( I listened to a webinar last night about how to write a best selling book. The commentater, Jerry Jenkins of the Left Behing series, warned against start with the back story. That's when I realized I always start with the back story. There you have it, why I'll probably never write a best seller.)
A woman I was good friends with back in the the 80's passed away on Monday. I'd only recently re-connected with her. For twenty years we lived in the same city but never crossed paths. I saw something about her on FB and sent her a message. In "before I broke my ankle days" we met for lunch and to get reacquainted. We spent close to three hours talking about our lives, our kids, our grandkids, our illnesses. There were so many blanks to fill in.
We also retraced our steps to those days when we were Navy wives whose husbands were deployed for months at a time. That was before the Internet, email, cell phones, and social media. The only contact we had with our seafaring husbands was snail mail, Red Cross Emergency telegrams, and the infrequent, usually drunken, calls from an exotic port. I don't know what it's like now for Navy wives. Back then we became sisters. Not too many wives worked. We were stay at home moms. We shopped at the Navy Exchange and Commissary. We had long phone conversations. We hung out together on Friday nights playing bridge, smoking cigarettes, drinking wine. We laughed. We cried. We held each other up when our kids were sick, the toilet backed up or the ice maker broke. If, God forbid, there was an emergency the circle grew even tighter.
Donna and I shared cloudy memories of which time had erased the fine details. Like the time Donna got stuck in the doggy door. She had locked herself out of the house. At the time crawling through the opening meant for her Schnawzers, must have seemed like a good idea. For the life of me, I have no idea how she got unstuck.
We also shared more honest versions of those times. Close as we were, we didn't always let others into our private worlds. That was one of my darkest times. My then husband and I had been married for 12 years. He was on his way up. I was on my way down. I'd suffered from depression for years. I'd been in therapy to many times to count. This time when the darkness descended I had trouble believing there was a light, let alone catch a glimpse of it.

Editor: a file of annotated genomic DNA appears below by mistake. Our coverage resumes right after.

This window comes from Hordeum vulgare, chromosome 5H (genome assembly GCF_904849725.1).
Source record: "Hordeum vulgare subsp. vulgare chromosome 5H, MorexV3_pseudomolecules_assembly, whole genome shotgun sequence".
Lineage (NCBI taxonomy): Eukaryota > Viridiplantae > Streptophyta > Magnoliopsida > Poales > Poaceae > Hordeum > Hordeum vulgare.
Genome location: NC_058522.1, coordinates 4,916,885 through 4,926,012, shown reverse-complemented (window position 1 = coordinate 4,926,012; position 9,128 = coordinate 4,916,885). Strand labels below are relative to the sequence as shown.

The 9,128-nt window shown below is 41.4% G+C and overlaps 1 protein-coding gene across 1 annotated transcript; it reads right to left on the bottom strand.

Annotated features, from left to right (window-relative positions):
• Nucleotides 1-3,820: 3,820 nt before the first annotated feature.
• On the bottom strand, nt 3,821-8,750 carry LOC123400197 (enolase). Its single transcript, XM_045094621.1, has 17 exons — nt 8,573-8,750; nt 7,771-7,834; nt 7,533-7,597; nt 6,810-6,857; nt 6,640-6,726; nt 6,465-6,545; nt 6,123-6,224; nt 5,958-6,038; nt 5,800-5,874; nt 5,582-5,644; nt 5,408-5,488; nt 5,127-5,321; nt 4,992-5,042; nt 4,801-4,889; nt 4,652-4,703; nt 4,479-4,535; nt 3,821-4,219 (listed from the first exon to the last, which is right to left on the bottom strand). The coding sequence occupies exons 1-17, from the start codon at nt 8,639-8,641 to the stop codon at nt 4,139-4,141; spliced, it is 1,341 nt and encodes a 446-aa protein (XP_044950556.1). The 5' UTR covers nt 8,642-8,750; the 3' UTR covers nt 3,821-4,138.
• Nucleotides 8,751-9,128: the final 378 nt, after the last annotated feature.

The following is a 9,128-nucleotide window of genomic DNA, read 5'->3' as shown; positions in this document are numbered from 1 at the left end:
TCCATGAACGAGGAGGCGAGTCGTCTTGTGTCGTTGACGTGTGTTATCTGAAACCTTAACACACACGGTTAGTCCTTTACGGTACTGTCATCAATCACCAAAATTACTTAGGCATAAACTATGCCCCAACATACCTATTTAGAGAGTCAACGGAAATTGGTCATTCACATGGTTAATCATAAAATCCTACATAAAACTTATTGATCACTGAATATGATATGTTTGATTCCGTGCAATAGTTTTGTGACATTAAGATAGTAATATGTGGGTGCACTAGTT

When I think on those years when my world fell to pieces I wonder how I made it through. As Sue Bender said, "Miracles happen after a lot of hard work." I did work hard. I also made some big mistakes, said things I regret, lost the respect of my husband, along with my marriage. But here's the thing, not many people knew I was so depressed. How was it that I was able to keep my pain hidden?
There were times I wished for a multiple personality diagnosis so I had someone else to blame - the Mary people saw and the "Real" Mary.
On the outside I functioned. I drove car pool, had parties, socialized, made love, cooked meals, took my kids to the dentist, sewed quilts, decorated for Christmas, baked pies from scratch, and joined a bowling league. It's when I was alone that I didn't function so well. I cried all the time. I slept too much. I drank too much.(Jose Cuervo you are a friend of mine). I smoked too much. I exercised and ate so little I dropped to 115 pounds. I lied to the world and I lied to myself. I rebelled against the "establishment" like a teenager. I said the "F" word a lot. I cheated my family out of the wife and mother I had promised to be. I thought I wanted to die.
Mostly I wanted to end the pain. The pain of self-loathing. The pain of not being smart, pretty, or good enough. The pain of being so needy. When I looked in the mirror I could see the outside Mary put her make up on, dress in fancy clothes and high heels. But I knew what others didn't know. That person was a fake.
Fast forward a bunch of years. I'm still inclined to be a bit of a depressive. Sadness can creep up on me, but I no longer try to hide it. I cry easily but no longer apologize for the tears. I also laugh. I believe in the me who cared for her parents and held their hands when they passed over. I'm proud of the writer and bear maker and Grammy and friend I've become. Am I still my biggest critic? Sure. Am I still scared to try new things or go new places? Sure. Am I okay? You betcha.
As I have spent time remembering old times with Donna, I discovered that those times were NOT all black. I can see now that there was light all the time. The light was there in friendships that lasted over the years; in the happy dance Wendy did when she scored the winning field hockey goal; at Sunnyland Farms when John rode Nutmeg around in circles; at my sister's house for holidays surrounded by family; in the John Denver songs I played over and over again; in the relationship with my then husband that may not have survived marriage but continues to this day; in the big white cat and stinky black dog; in the things I learned about myself and the people who helped me grow.
Today I am filled with gratitude for the life and friendship of Donna Stoddard. May she rest in peace. I'm grateful for hindsight that lets me see now what I couldn't see then.
I promise even if you can't see it, there is always light,